Wednesday, May 25, 2011

Ariadne Leads Him to the Dawn


I am Ariadne, and I will help you find your way out.

hold tight to the unraveled edge of the string and I will pull you
I will wind that highway of twine into a bright red ball
I will reel you in

In all of this that we construct, I will be to you an outstretched hand

as you hurdle over barriers and walls that I create
as you seek the prize within the turns and corners of the labyrinth

I am Ariadne, I am the architect and I will beckon you and draw you back
with markers and signs I will lead you
you who bears the heavy load of truth and reality on your shoulders
I will guide you to see around and through the lies of time
I will show you the crafty traps of memory and the twisting depths of days
I will give you the key and show you the door
I will break you from this jailhouse of linear pacing and bring you to the way

And you will know the red ribbon of freedom

Friday, May 13, 2011

Play Nice, Niceans. (Awful Joke)

So. The Council of Nicea. After a friend made some comments about how the Bible is unreliable because of the fact that fallible men compiled it, I did some research. Which was fun because I like research and also I'm a nerd. And here is the results, copied from an email I sent.

Apparently, we (the Church) have been duped -- there seems to be no evidence that the proceedings at the Council of Nicea included the deciding which books would make up the canon of the Bible. From the accounts we have, it seems like the main topic of discussion at the Council was the relationship between God the Father and Jesus, which was in response to a cultish uprising led by a man named Arius who believed that Jesus was not God. There's a bit of an outline here:

They came up with the "Nicene Creed" that we now know about, which outlines that the Father and Son are the same being in two forms. Not a new belief, but they codified it so that the new congregations springing up all over would be unified in this (most important) point of doctrine. There is a list of other canons that were discussed by the bishops in attendance, such as church disciplinary matters (including the notion that at this time, there was no one church who was appointed as "head" above the others). The heretical Arius got the boot, along with his followers.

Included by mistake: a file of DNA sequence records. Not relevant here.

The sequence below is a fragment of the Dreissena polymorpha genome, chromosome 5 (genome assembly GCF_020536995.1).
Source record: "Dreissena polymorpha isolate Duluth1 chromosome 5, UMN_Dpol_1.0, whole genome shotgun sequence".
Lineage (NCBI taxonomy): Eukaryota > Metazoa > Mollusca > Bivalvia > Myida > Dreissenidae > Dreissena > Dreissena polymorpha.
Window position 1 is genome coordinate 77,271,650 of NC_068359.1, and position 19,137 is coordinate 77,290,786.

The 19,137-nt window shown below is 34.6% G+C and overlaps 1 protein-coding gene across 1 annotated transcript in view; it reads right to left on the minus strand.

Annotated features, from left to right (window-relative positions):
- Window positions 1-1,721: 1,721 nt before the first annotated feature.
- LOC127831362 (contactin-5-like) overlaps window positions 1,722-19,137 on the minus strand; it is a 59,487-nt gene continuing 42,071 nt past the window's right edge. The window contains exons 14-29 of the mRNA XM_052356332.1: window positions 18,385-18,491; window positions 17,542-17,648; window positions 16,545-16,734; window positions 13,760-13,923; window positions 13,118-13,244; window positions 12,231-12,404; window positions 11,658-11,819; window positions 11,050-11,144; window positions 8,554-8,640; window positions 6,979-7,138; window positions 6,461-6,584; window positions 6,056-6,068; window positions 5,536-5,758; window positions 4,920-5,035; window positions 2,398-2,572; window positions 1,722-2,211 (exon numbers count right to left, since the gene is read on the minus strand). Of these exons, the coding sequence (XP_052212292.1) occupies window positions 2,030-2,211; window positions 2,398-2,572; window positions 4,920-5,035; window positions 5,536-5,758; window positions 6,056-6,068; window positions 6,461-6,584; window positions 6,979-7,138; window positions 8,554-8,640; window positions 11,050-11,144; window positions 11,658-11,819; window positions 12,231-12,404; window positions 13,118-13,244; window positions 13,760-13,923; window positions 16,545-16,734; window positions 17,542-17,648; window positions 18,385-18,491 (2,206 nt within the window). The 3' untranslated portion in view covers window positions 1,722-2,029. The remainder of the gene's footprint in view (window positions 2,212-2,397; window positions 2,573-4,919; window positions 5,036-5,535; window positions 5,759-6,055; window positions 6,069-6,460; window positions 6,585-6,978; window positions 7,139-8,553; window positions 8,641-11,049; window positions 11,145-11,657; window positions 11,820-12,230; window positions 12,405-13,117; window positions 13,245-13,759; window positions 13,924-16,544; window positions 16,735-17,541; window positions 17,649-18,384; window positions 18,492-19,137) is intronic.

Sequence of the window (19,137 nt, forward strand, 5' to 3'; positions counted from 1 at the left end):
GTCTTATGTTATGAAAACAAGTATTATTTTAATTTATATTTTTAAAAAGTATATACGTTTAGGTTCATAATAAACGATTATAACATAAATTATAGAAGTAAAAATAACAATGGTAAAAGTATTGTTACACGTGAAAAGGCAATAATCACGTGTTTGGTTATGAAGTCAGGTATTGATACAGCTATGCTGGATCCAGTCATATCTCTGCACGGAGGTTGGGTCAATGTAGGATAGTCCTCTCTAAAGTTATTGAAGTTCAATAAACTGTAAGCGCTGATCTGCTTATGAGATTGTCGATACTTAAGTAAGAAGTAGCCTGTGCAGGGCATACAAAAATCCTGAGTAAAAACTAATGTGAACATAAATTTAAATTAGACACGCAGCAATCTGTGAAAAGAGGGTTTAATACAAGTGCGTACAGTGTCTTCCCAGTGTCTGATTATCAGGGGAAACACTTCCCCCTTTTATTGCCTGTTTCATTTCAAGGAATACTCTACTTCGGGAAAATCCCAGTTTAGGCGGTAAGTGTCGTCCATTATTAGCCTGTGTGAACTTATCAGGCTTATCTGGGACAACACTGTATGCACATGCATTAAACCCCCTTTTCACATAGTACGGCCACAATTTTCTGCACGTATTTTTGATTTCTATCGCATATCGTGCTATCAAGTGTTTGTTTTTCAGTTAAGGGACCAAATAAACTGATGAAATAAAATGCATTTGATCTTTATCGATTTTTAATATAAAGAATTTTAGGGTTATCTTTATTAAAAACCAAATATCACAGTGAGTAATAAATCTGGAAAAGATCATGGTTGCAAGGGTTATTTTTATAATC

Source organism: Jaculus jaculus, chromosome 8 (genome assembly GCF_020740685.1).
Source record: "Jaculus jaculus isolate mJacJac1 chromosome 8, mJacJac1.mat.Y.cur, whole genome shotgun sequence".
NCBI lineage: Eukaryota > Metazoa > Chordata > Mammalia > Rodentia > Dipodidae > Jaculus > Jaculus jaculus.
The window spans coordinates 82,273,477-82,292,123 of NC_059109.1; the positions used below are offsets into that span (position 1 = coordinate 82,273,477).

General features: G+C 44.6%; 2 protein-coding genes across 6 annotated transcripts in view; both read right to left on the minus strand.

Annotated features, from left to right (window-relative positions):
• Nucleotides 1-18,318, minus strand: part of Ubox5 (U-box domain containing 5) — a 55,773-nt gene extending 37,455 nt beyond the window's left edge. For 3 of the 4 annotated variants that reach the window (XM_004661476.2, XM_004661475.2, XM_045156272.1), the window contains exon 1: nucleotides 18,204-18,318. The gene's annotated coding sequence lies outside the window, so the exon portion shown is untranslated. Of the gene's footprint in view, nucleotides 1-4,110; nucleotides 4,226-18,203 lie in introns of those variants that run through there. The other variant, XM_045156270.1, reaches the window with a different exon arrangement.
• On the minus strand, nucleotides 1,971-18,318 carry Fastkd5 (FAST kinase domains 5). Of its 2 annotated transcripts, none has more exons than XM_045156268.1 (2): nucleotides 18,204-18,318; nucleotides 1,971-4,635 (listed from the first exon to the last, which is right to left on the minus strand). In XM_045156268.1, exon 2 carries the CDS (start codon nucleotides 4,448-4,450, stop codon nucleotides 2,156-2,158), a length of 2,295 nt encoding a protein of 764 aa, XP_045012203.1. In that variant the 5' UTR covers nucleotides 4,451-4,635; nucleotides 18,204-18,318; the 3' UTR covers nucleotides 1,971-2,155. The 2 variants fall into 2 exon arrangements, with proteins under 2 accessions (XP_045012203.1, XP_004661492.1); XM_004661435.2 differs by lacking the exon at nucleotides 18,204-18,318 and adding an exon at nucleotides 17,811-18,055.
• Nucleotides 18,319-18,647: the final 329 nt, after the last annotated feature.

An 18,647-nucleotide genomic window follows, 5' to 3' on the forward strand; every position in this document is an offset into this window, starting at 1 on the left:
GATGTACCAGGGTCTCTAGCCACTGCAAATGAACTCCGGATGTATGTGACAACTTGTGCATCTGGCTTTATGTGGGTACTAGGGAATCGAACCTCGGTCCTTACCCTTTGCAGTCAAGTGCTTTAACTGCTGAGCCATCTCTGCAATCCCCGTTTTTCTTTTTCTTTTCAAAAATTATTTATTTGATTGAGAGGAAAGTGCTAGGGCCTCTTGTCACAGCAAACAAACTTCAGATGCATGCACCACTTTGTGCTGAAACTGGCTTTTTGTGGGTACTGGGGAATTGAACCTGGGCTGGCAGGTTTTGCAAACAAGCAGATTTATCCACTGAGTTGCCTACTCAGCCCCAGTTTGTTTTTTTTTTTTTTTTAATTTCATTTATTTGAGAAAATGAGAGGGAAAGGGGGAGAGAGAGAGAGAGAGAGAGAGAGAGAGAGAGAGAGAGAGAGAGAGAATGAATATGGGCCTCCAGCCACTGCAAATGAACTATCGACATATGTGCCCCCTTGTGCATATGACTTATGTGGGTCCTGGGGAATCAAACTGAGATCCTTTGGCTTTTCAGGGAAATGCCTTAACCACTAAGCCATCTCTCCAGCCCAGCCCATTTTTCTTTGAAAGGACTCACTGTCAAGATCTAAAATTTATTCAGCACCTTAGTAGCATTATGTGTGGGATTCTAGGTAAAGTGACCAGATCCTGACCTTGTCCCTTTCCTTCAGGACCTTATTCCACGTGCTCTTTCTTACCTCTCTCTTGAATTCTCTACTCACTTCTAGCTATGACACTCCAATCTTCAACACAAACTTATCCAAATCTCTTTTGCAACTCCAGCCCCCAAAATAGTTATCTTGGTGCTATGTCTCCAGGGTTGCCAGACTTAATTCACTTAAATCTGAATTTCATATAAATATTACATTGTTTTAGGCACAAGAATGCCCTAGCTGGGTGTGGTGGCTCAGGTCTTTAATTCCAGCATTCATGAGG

So, the idea that the books of the Bible were decided upon at the council simply are untrue. This source outlines possible sources for the myth:, along with some useful commentary on the actual events by some of the bishops who were there. This source: gives a handy overview of the fables many in the Church believe about Nicea, and gives rebuttals for them. The inset box entitled "The Real History of the Bible" is useful. Basically outlines the fact that the Bible as we know it has stayed relatively unchanged since the time of the writing of the NT. In the second century, there were other additions, and 2 Peter, James, and Hebrews have been called into question -- but I think it's important to keep in mind that "called into question" does not mean necessarily that these were false teachings/scriptures. Just because someone questions something doesn't automatically mean that the consensus of all early Christians was that it was heretical. I think often we fall into the trap of the "fallacy of tradition", in which we believe that because X is old, X must be true or better. True, the early Christians were closer in chronology to Jesus and the New Testament writers. However, this does not mean that every thought they had was correct or to be accepted on par with what the NT teaches. I understand that humans are fallible, and thus we can expect some error in works written by humans. However: I also think that if God, in choosing the Bible as the main vehicle through which He communicates to His people (He communicates to us through many things, I know, and I don't mean to constrain God to words on a piece of paper, but in the Bible His words are clearly stated), God, in His sovereignty, would see to it that the canon of the Bible is exactly what He wanted it to be. It's about this Bible the prophet Isaiah records God saying "the grass withers, the flower fades, but the Word of our God will stand forever" (Isaiah 40:8), and to which Paul refers to when he says "all Scripture is inspired by God and profitable for teaching, for reproof, for correction, for training in righteousness" (2 Timothy 3:16), and it is "living and active" (Hebrews 4:12). I don't believe that God would allow the folly of men to override his means of communicating to us.